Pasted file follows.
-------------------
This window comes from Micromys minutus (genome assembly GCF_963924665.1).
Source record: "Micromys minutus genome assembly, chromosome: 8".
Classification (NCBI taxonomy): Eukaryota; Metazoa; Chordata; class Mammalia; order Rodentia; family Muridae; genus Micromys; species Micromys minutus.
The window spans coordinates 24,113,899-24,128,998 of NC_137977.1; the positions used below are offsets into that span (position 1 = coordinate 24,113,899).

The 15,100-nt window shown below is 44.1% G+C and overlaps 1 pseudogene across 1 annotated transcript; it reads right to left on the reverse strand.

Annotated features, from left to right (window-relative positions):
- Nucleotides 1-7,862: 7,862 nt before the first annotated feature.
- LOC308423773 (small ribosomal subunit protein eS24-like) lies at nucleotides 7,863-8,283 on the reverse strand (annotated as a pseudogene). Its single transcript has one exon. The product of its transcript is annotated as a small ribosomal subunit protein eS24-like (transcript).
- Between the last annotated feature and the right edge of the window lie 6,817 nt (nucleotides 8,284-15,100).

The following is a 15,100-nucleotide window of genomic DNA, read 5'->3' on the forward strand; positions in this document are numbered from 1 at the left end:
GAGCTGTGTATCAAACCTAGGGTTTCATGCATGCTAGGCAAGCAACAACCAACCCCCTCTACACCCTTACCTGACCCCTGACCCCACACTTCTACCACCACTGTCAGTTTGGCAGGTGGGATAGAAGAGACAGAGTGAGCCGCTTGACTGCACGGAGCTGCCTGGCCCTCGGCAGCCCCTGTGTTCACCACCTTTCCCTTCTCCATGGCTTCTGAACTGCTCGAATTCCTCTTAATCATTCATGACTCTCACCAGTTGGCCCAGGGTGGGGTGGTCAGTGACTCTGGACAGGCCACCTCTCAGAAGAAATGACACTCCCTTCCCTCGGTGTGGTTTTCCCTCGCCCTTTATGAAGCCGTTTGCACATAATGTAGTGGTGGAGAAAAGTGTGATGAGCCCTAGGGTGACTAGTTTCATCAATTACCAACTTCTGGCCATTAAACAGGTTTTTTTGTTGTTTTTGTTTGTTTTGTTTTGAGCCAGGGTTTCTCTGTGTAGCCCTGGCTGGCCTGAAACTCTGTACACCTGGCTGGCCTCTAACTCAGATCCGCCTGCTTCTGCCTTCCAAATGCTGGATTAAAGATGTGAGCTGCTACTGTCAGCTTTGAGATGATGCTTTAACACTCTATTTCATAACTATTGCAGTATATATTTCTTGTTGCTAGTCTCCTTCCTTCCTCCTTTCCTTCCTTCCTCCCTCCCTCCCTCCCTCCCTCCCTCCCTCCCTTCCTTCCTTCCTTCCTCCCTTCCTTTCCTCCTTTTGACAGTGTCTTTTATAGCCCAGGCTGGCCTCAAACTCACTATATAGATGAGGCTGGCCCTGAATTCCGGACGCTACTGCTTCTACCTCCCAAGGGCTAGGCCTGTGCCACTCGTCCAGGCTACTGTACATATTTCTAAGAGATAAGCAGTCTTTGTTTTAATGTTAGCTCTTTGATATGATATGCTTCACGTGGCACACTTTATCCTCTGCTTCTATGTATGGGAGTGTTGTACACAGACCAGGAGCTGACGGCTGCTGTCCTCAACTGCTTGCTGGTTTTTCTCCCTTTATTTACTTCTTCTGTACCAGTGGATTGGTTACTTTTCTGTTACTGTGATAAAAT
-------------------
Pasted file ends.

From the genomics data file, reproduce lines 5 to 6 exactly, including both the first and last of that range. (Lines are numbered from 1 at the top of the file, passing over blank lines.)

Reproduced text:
The 15,100-nt window shown below is 44.1% G+C and overlaps 1 pseudogene across 1 annotated transcript; it reads right to left on the reverse strand.

Annotated features, from left to right (window-relative positions):